There’s plenty of high-quality store-bought harissa out there. In fact, even most North Africans buy harissa rather than make it. In his book New Moroccan, San Francisco chef Mourad Lahlou remarks that only very rich families in Morocco make their harissa from scratch. Everyone else buys it from the store.
But for us, homemade harissa is a chance to experiment with different chili pepper profiles, and our batches can vary widely from one to the next. Use the following recipes as suggestions more than hard and fast rules and see where a little improvisation leads you.
Makes about 16 ounces
This basic harissa recipe can be customized to your liking. Want a hotter paste? Use chilies with more heat to them. We used guajillo and New Mexico chilies, which produced a mild to medium flavor. Throw a few chipotles in the mix for a smokier harissa.
- 1 red bell pepper
- 1 tomato
- 4 ounces mixed medium heat chiles, dry
- 1 cup boiling water
- 3 garlic cloves
- 1 teaspoon pomegranate molasses
- 1 teaspoon caraway seeds
- ½ teaspoon ground cumin
- ½ teaspoon salt
- ½ cup olive oil, plus more to coat
Preheat the oven to 350°. Roast the bell pepper and the tomato on a baking sheet for 45 minutes, turning every 15 minutes until the skin begins to blister on all sides. Remove from the oven and wrap the sheet with plastic wrap. Let sit 10 minutes, then remove the skin from the pepper and tomato.
Place the dry chilies in a bowl and cover with the boiling water. Let sit 10 to 20 minutes until the chilies have softened. Drain the chilies, remove the stems and add to a blender or food processor. Add the peeled bell pepper and tomato, garlic cloves, sugar, caraway seeds, cumin, and salt. Blend on high, adding the olive oil in a slow drizzle to combine. When the mixture forms a puree, transfer it to a sealable container and top with a thin layer of olive oil. Store, covered, in the refrigerator for up to 2 weeks.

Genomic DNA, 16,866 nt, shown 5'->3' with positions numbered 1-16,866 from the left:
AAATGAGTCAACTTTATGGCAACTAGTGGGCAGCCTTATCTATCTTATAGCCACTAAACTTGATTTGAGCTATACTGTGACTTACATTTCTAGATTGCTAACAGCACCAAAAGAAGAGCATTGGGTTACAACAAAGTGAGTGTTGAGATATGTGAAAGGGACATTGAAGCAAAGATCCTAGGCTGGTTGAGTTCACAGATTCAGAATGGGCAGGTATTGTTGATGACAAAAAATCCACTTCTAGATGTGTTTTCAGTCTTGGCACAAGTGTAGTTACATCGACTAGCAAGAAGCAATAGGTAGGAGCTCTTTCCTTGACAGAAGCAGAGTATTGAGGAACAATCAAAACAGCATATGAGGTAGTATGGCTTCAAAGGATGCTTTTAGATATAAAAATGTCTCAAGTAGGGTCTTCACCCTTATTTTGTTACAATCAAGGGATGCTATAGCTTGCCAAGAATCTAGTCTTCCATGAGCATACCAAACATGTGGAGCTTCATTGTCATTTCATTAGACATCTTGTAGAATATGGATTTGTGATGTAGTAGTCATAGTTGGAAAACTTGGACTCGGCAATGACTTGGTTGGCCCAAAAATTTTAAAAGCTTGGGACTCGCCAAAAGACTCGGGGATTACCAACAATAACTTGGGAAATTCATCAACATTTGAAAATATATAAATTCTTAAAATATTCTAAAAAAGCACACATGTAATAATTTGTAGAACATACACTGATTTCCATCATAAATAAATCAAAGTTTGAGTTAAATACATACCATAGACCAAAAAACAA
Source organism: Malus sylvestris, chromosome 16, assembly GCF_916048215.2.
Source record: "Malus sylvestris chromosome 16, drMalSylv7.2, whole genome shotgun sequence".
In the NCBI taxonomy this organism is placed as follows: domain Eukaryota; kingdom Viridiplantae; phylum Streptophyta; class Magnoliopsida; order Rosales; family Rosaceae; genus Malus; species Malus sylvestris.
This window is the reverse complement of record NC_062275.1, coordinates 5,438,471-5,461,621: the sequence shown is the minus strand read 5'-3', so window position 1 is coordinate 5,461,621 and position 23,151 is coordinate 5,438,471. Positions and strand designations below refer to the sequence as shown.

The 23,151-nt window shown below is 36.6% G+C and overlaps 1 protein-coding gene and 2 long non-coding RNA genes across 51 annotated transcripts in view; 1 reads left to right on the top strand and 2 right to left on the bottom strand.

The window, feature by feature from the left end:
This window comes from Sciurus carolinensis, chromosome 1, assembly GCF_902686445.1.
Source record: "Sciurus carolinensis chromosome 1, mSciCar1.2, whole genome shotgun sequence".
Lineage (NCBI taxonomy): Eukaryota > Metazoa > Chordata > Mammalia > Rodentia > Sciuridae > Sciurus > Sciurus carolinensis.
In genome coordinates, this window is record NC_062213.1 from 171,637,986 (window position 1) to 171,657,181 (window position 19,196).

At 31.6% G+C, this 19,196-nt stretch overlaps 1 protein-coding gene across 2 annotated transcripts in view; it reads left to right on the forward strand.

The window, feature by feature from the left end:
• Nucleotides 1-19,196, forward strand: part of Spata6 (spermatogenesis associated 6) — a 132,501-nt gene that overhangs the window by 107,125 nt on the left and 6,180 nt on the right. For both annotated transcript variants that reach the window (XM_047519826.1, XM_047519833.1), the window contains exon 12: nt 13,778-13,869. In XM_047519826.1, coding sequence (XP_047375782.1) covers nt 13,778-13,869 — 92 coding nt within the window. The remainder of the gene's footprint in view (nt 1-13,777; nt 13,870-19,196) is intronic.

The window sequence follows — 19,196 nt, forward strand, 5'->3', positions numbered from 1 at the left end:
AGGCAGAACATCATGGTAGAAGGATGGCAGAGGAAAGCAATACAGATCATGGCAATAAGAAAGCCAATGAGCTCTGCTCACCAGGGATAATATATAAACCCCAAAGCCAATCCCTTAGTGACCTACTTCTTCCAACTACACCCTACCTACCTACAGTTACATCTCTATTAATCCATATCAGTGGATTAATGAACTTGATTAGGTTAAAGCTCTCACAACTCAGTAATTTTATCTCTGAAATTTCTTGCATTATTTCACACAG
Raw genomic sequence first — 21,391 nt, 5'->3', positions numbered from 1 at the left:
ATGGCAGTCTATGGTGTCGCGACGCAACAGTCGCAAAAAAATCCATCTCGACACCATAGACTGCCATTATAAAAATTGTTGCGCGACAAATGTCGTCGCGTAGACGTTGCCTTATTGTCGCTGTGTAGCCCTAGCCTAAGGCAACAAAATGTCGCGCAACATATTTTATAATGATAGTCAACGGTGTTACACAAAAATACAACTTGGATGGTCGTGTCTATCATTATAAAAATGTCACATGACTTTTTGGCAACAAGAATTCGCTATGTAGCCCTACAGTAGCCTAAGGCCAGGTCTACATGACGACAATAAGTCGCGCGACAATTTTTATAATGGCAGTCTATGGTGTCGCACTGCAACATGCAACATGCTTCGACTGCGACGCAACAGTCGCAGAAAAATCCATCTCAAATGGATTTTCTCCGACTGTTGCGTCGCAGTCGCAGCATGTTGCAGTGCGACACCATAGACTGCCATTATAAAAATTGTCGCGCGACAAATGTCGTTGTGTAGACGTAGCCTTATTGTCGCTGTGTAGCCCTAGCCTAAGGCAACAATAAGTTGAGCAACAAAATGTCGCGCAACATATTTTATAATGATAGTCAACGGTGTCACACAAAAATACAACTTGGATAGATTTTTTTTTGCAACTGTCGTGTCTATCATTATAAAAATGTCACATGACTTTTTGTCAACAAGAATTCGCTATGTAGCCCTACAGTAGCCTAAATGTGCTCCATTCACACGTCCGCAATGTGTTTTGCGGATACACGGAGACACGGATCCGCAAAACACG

Makes about 12 ounces
This alternative chili paste has been appearing on restaurant menus of late: it takes the same fundamentals of red harissa but swaps in green chilies and green herbs for a different take. It very much resembles a Yemeni condiment called z’houg, and indeed this version takes its flavor cues from a classic z’houg recipe. The cardamom really sets this sauce apart.
- 1 green bell pepper
- 8 ounces fresh green chilies such as poblano, cubanelle, or jalapeño
- 1 cup parsley
- 1 cup cilantro
- ½ teaspoon cardamom
- ½ teaspoon coriander
- ½ teaspoon cumin
- 6 garlic cloves
- 1 teaspoon sherry vinegar
- 1 teaspoon salt
- ½ cup olive oil, plus more
Preheat the oven to 350°. Place the fresh chilies on a baking sheet and roast for about 1 hour, turning every 15 minutes, until the chilies have softened and their skins are blistered. Remove from the oven and wrap the baking sheet with plastic wrap. Let sit 10 minutes, then peel the chilies, remove their stems and transfer to a food processor or blender. Add the cilantro, parsley, cardamom, coriander, cumin, garlic, vinegar and salt. Blend on high, adding the olive oil in a slow drizzle to combine. When the mixture forms a puree, transfer it to a sealable container and top with a thin layer of olive oil. Store, covered, in the refrigerator for up to 1 week.